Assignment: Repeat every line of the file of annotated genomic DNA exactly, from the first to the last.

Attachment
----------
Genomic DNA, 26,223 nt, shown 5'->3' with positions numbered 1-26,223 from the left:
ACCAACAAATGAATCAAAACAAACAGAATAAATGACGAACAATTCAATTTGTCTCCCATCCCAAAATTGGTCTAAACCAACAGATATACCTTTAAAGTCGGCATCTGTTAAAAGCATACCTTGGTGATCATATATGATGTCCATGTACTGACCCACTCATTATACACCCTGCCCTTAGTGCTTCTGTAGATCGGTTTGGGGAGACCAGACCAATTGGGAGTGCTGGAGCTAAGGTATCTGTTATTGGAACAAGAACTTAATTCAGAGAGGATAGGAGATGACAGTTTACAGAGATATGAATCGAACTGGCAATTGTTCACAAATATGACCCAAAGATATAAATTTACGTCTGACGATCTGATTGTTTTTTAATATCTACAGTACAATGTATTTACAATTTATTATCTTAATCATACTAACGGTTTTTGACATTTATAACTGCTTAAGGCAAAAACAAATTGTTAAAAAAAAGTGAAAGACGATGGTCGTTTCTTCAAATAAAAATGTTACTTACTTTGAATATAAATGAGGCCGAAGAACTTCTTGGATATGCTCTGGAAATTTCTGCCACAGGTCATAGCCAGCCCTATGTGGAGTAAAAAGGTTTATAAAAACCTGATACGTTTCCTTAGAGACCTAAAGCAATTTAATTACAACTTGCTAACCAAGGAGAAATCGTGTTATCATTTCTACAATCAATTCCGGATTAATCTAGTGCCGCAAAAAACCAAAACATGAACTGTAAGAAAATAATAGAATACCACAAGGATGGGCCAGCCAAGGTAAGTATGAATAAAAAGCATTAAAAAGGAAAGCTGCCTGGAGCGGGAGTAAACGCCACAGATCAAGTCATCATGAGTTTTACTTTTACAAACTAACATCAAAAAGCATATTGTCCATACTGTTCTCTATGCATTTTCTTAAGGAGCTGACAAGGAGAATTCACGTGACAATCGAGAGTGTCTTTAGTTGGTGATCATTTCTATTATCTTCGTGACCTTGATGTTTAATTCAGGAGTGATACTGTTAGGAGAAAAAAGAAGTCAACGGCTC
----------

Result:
Genomic DNA, 26,223 nt, shown 5'->3' with positions numbered 1-26,223 from the left:
ACCAACAAATGAATCAAAACAAACAGAATAAATGACGAACAATTCAATTTGTCTCCCATCCCAAAATTGGTCTAAACCAACAGATATACCTTTAAAGTCGGCATCTGTTAAAAGCATACCTTGGTGATCATATATGATGTCCATGTACTGACCCACTCATTATACACCCTGCCCTTAGTGCTTCTGTAGATCGGTTTGGGGAGACCAGACCAATTGGGAGTGCTGGAGCTAAGGTATCTGTTATTGGAACAAGAACTTAATTCAGAGAGGATAGGAGATGACAGTTTACAGAGATATGAATCGAACTGGCAATTGTTCACAAATATGACCCAAAGATATAAATTTACGTCTGACGATCTGATTGTTTTTTAATATCTACAGTACAATGTATTTACAATTTATTATCTTAATCATACTAACGGTTTTTGACATTTATAACTGCTTAAGGCAAAAACAAATTGTTAAAAAAAAGTGAAAGACGATGGTCGTTTCTTCAAATAAAAATGTTACTTACTTTGAATATAAATGAGGCCGAAGAACTTCTTGGATATGCTCTGGAAATTTCTGCCACAGGTCATAGCCAGCCCTATGTGGAGTAAAAAGGTTTATAAAAACCTGATACGTTTCCTTAGAGACCTAAAGCAATTTAATTACAACTTGCTAACCAAGGAGAAATCGTGTTATCATTTCTACAATCAATTCCGGATTAATCTAGTGCCGCAAAAAACCAAAACATGAACTGTAAGAAAATAATAGAATACCACAAGGATGGGCCAGCCAAGGTAAGTATGAATAAAAAGCATTAAAAAGGAAAGCTGCCTGGAGCGGGAGTAAACGCCACAGATCAAGTCATCATGAGTTTTACTTTTACAAACTAACATCAAAAAGCATATTGTCCATACTGTTCTCTATGCATTTTCTTAAGGAGCTGACAAGGAGAATTCACGTGACAATCGAGAGTGTCTTTAGTTGGTGATCATTTCTATTATCTTCGTGACCTTGATGTTTAATTCAGGAGTGATACTGTTAGGAGAAAAAAGAAGTCAACGGCTC